There are some who consider pizza the perfect food. It has complex carbohydrates, vegetables, dairy and protein. Okay, maybe “perfect” is stretching it a bit but I remember when pizza was something you shouldn’t eat too much of because it might spoil your dinner. Now it is dinner.
Millions of families rely on pizza because it is quick and convenient. But is it? To find out, recently, I conducted a somewhat less-than-scientific test.
I ordered a large 14-inch thin-crust tomato cheese pizza from Domino’s for delivery. As soon as I hung up the phone I went to work on my homemade pizza with a no-rise crust.
Tomato Cheese Pizza
- 4 teaspoons olive oil
- 2 teaspoon cornmeal
- 1 package (2 1/4 teaspoons) instant dry yeast
- 1 teaspoon sugar
- 1/2 cup plus 2 tablespoons warm water
- 2 1/2 cups unbleached all-purpose flour
- 1/2 teaspoon salt
- 1 clove garlic, finely minced
- 3/4 pound Roma tomatoes, sliced thinly
- 2 ounces grated Parmesan cheese
- 2 tablespoons chopped fresh basil
- Pre-heat oven to 425 F. Rub 1 teaspoon olive oil over a 14-inch pizza pan and sprinkle with cornmeal. Stir yeast and sugar into the warm water and let stand until foamy (2 to 3 minutes).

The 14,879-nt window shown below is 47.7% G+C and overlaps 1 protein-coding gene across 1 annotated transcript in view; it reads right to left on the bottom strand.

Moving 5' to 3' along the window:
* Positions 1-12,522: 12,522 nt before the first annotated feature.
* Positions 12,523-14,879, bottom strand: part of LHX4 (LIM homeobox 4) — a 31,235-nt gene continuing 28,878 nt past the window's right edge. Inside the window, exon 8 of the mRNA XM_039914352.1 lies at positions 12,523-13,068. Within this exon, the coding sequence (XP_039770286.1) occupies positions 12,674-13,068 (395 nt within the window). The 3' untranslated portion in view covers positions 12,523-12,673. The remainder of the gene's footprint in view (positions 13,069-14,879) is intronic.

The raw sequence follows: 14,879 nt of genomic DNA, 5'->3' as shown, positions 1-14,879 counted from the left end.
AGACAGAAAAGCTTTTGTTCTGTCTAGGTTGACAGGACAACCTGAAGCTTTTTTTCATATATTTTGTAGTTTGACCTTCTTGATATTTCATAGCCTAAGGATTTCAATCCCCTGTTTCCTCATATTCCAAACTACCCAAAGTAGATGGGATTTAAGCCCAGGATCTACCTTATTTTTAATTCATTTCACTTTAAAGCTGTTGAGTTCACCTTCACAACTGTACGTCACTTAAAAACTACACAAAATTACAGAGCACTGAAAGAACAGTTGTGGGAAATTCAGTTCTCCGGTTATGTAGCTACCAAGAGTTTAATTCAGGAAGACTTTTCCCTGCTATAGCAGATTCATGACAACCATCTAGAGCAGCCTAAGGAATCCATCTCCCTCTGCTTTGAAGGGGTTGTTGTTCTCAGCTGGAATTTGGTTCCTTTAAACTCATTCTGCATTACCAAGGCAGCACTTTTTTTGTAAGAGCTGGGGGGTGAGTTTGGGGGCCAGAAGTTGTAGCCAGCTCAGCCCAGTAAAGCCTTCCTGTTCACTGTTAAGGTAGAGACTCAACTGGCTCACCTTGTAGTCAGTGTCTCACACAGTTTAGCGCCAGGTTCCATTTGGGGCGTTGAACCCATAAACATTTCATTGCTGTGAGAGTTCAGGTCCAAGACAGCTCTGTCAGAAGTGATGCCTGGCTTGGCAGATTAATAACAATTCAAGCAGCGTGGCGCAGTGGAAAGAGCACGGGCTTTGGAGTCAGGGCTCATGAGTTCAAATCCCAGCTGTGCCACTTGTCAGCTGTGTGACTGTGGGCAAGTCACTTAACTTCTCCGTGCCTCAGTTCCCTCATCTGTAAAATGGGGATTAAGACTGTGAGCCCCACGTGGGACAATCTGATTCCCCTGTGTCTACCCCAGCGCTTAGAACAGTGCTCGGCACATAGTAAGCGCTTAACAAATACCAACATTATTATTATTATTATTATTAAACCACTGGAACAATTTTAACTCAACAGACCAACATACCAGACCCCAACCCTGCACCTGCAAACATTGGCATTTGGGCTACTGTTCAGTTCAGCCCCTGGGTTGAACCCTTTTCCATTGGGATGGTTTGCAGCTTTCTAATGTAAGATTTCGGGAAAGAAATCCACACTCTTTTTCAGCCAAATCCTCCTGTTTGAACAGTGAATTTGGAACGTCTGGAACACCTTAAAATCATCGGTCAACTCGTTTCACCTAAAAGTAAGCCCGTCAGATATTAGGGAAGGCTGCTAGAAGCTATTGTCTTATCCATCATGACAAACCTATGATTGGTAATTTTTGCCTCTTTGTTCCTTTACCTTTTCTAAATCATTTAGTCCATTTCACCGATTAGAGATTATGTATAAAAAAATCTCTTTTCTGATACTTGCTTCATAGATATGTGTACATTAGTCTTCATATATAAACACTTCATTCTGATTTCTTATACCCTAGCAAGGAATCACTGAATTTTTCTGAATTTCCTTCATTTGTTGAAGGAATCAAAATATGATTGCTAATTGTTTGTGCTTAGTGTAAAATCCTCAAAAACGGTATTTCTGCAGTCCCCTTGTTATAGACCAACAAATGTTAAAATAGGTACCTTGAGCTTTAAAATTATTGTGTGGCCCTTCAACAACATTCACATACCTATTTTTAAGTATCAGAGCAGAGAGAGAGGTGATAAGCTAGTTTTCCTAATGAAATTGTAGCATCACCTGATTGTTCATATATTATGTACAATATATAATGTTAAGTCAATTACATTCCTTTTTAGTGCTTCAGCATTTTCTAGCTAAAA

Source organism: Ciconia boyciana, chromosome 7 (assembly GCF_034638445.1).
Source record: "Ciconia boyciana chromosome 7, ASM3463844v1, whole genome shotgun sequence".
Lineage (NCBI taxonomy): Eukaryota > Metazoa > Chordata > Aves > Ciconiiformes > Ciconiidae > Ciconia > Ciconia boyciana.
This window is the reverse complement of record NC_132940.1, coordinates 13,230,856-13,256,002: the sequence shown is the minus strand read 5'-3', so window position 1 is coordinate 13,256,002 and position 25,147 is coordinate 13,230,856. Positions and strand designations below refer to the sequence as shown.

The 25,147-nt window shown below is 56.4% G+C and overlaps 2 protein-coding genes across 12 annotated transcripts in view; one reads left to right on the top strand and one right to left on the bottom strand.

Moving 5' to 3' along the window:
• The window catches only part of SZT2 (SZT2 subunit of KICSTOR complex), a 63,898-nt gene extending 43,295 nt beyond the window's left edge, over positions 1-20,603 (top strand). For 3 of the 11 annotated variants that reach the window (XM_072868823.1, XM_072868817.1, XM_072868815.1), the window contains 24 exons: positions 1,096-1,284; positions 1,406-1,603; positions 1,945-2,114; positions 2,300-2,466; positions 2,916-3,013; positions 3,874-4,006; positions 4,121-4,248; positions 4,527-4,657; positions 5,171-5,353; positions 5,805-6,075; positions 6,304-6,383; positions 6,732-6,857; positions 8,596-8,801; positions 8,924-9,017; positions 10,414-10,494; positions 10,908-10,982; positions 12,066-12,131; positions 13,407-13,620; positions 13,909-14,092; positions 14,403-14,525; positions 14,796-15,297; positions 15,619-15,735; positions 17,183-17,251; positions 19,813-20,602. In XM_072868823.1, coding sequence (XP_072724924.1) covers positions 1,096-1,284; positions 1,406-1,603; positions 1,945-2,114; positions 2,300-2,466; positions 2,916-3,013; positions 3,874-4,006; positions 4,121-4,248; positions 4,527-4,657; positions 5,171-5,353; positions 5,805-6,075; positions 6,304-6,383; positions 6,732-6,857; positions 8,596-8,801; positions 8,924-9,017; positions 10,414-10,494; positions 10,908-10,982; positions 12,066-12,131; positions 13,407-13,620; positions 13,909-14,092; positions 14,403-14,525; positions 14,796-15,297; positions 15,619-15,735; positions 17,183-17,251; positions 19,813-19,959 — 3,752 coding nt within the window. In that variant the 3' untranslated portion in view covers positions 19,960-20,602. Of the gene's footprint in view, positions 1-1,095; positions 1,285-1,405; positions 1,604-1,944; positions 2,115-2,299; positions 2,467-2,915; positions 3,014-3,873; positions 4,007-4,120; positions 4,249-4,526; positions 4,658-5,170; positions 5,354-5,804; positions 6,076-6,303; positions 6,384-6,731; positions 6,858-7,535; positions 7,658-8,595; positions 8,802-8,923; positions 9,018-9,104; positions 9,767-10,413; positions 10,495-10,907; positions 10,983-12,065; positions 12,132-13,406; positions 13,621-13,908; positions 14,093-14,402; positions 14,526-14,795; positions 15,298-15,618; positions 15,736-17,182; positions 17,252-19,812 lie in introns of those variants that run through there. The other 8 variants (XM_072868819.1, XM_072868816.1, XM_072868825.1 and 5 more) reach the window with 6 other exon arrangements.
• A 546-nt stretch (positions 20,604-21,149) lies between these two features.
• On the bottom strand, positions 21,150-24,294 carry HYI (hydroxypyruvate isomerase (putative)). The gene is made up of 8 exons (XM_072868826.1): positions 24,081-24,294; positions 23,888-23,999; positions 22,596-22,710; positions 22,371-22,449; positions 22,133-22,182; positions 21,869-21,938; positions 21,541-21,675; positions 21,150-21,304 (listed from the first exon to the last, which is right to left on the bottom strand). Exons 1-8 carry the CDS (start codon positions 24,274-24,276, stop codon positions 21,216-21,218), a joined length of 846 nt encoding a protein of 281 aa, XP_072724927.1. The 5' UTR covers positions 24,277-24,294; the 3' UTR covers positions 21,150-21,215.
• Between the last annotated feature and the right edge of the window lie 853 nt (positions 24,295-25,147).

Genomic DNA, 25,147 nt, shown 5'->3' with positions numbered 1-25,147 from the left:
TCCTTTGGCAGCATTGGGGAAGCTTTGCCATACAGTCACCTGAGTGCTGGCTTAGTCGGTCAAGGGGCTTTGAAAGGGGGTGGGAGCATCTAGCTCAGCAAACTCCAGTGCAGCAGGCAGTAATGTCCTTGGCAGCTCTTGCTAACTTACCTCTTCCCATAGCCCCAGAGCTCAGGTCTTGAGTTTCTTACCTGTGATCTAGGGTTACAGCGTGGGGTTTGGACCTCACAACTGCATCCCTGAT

- Combine flour, salt and 1 teaspoon olive oil in food processor bowl fitted with metal blade*. Turn on machine. Pour yeast mixture through feed tube. Process until dough cleans inside of work bowl. If dough sticks, add more flour, a tablespoon at a time. If dough is crumbly, add warm water one teaspoon at a time. When you reach desired consistency, process dough until uniformly supple and elastic, about 40 seconds.
- Roll dough immediately on heavily floured board to a 14-inch circle. If dough resists, let rest 5 minutes to relax gluten, then try again.
- Transfer dough to pizza pan. Work the edge to form rim. Brush with remaining oil. Sprinkle on minced garlic and cover with an even layer of tomato slices. Sprinkle with Parmesan cheese. Bake for 15-18 minutes until crust is crisp and golden brown. Sprinkle with basil.
*This dough can be made with an electric mixer or in a bread machine, although a food processor is ideal.